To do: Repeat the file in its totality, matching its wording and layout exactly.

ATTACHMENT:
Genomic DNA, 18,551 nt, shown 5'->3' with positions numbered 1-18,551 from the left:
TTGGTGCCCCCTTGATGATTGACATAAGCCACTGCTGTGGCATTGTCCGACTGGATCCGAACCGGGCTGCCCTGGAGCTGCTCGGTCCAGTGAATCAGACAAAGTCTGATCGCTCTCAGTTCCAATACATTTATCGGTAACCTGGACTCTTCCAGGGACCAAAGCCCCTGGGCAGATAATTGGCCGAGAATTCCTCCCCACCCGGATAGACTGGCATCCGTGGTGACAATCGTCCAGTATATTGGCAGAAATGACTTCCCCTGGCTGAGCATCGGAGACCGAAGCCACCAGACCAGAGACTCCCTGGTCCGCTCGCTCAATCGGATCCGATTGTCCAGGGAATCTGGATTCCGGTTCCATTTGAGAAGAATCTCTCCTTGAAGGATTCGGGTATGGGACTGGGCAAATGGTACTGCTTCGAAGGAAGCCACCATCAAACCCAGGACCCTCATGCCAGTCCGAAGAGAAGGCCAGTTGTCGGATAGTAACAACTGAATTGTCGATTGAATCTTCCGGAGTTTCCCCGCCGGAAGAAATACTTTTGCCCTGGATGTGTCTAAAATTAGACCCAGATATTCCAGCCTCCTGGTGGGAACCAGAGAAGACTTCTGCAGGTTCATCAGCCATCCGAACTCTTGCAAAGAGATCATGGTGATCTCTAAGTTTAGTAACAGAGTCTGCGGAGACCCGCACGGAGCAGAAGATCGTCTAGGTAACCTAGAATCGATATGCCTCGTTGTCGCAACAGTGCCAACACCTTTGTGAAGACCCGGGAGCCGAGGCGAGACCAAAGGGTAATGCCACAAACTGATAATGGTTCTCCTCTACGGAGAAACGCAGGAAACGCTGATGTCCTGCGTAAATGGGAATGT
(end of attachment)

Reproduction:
Genomic DNA, 18,551 nt, shown 5'->3' with positions numbered 1-18,551 from the left:
TTGGTGCCCCCTTGATGATTGACATAAGCCACTGCTGTGGCATTGTCCGACTGGATCCGAACCGGGCTGCCCTGGAGCTGCTCGGTCCAGTGAATCAGACAAAGTCTGATCGCTCTCAGTTCCAATACATTTATCGGTAACCTGGACTCTTCCAGGGACCAAAGCCCCTGGGCAGATAATTGGCCGAGAATTCCTCCCCACCCGGATAGACTGGCATCCGTGGTGACAATCGTCCAGTATATTGGCAGAAATGACTTCCCCTGGCTGAGCATCGGAGACCGAAGCCACCAGACCAGAGACTCCCTGGTCCGCTCGCTCAATCGGATCCGATTGTCCAGGGAATCTGGATTCCGGTTCCATTTGAGAAGAATCTCTCCTTGAAGGATTCGGGTATGGGACTGGGCAAATGGTACTGCTTCGAAGGAAGCCACCATCAAACCCAGGACCCTCATGCCAGTCCGAAGAGAAGGCCAGTTGTCGGATAGTAACAACTGAATTGTCGATTGAATCTTCCGGAGTTTCCCCGCCGGAAGAAATACTTTTGCCCTGGATGTGTCTAAAATTAGACCCAGATATTCCAGCCTCCTGGTGGGAACCAGAGAAGACTTCTGCAGGTTCATCAGCCATCCGAACTCTTGCAAAGAGATCATGGTGATCTCTAAGTTTAGTAACAGAGTCTGCGGAGACCCGCACGGAGCAGAAGATCGTCTAGGTAACCTAGAATCGATATGCCTCGTTGTCGCAACAGTGCCAACACCTTTGTGAAGACCCGGGAGCCGAGGCGAGACCAAAGGGTAATGCCACAAACTGATAATGGTTCTCCTCTACGGAGAAACGCAGGAAACGCTGATGTCCTGCGTAAATGGGAATGT